|Publication number||US5129647 A|
|Application number||US 07/633,319|
|Publication date||Jul 14, 1992|
|Filing date||Dec 24, 1990|
|Priority date||Dec 24, 1990|
|Publication number||07633319, 633319, US 5129647 A, US 5129647A, US-A-5129647, US5129647 A, US5129647A|
|Original Assignee||Edward Castellanos|
|Export Citation||BiBTeX, EndNote, RefMan|
|Patent Citations (14), Non-Patent Citations (2), Referenced by (41), Classifications (20), Legal Events (4)|
|External Links: USPTO, USPTO Assignment, Espacenet|
1. Field of the Invention
The present invention relates to an exerciser apparatus; more particularly, the present invention relates to an elastic resistance exerciser secured at the waist.
2. Description of Related Art
Elastic resistance exercise apparatus are well known and currently in widespread use. Particularly useful are large elastic bands, and tubes. These elastic bands and tubes are useful for exercising various parts of the body by holding one end of the elastic element in each hand and stretching. Alternately, as marketed under the trademark Power Bands®, bands or tubes can be connected to VELCRO® straps which are adapted to be fastened to the hands, wrists and/or the ankles. Exercise is achieved by stretching the hands apart or pulling against a hand against an ankle or ankles against ankles.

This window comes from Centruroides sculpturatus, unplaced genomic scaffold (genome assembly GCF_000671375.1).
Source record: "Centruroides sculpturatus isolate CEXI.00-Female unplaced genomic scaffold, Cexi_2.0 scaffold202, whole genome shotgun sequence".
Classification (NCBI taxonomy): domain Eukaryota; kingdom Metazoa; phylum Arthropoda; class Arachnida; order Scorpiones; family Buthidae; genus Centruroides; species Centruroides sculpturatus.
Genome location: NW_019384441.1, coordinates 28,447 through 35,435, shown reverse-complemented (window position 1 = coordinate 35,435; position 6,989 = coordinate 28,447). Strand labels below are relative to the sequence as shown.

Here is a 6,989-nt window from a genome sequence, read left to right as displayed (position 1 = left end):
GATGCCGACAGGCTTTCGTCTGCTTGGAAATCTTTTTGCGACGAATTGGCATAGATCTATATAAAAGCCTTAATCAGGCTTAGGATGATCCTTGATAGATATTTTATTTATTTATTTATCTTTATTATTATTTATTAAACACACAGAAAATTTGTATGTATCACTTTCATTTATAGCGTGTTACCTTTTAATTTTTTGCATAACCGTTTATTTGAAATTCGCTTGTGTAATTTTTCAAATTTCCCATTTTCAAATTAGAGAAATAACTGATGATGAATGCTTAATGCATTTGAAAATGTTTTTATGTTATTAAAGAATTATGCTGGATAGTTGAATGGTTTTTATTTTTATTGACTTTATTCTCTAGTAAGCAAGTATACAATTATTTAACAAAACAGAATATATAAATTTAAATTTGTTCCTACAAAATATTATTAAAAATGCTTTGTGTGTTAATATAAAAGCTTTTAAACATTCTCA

It is well known to use springs as an elastic means in exercising apparatus having handles at least one end of the spring against which a hand or foot can stretch against the spring resistance.
There is disclosed in the exercising art a variety of belt exercising devices. U.S. Pat. No. 4,685,671 discloses an elastomeric cord passing through a grommet on a strap attached to a belt with a grip at each end of the cord. This apparatus does not permit independent resistance to one outer hand or foot. Rather, hand straps are located at the ends of the same elastomeric tube. As such, the resistance along the tube is the interactive (push-pull) of the resistance at each end of the tube. The tube slides through the grommet located at the belt.
U.S. Pat. No. 3,999,752 discloses a push-pull exercising type device supported entirely by the body. This device includes a belt which is connected to cords. The cords are not secured to a location at the belt, but rather, each cord has two hand grips and passes around a pulley located at the belt so that the motion of one hand grip necessarily affects the other hand grip. The cords are not elastic in nature.
Another exercising device is an isometric exerciser belt for joggers and the like as disclosed in U.S. Pat. No. 4,441,707. In this device, a cord of a push-pull type having handles on each end passes through a tube mounted on a belt. The line is flexible and contains a handle on either end. There is no disclosure to secure a line between the belt and the hand grip. Rather, pulling on one hand grip necessarily pulls on the other.
Other apparatus having exercise means associated with a belt are disclosed in U.S. Pat. No(s). 3,751,031; 4,588,186; 4,073,490; 4,121,822 and 4,245,840.